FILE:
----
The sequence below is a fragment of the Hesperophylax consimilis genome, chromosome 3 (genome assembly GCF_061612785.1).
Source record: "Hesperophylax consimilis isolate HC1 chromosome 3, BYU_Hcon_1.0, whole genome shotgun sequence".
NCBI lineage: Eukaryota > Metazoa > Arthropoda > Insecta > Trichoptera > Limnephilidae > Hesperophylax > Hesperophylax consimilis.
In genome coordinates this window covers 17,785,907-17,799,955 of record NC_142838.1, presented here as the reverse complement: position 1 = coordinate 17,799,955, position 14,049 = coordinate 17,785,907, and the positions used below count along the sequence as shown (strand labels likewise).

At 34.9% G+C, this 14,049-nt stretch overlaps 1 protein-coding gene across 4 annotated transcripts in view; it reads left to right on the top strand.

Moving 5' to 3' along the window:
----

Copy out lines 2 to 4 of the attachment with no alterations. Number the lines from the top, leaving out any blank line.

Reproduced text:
Source record: "Hesperophylax consimilis isolate HC1 chromosome 3, BYU_Hcon_1.0, whole genome shotgun sequence".
NCBI lineage: Eukaryota > Metazoa > Arthropoda > Insecta > Trichoptera > Limnephilidae > Hesperophylax > Hesperophylax consimilis.
In genome coordinates this window covers 17,785,907-17,799,955 of record NC_142838.1, presented here as the reverse complement: position 1 = coordinate 17,799,955, position 14,049 = coordinate 17,785,907, and the positions used below count along the sequence as shown (strand labels likewise).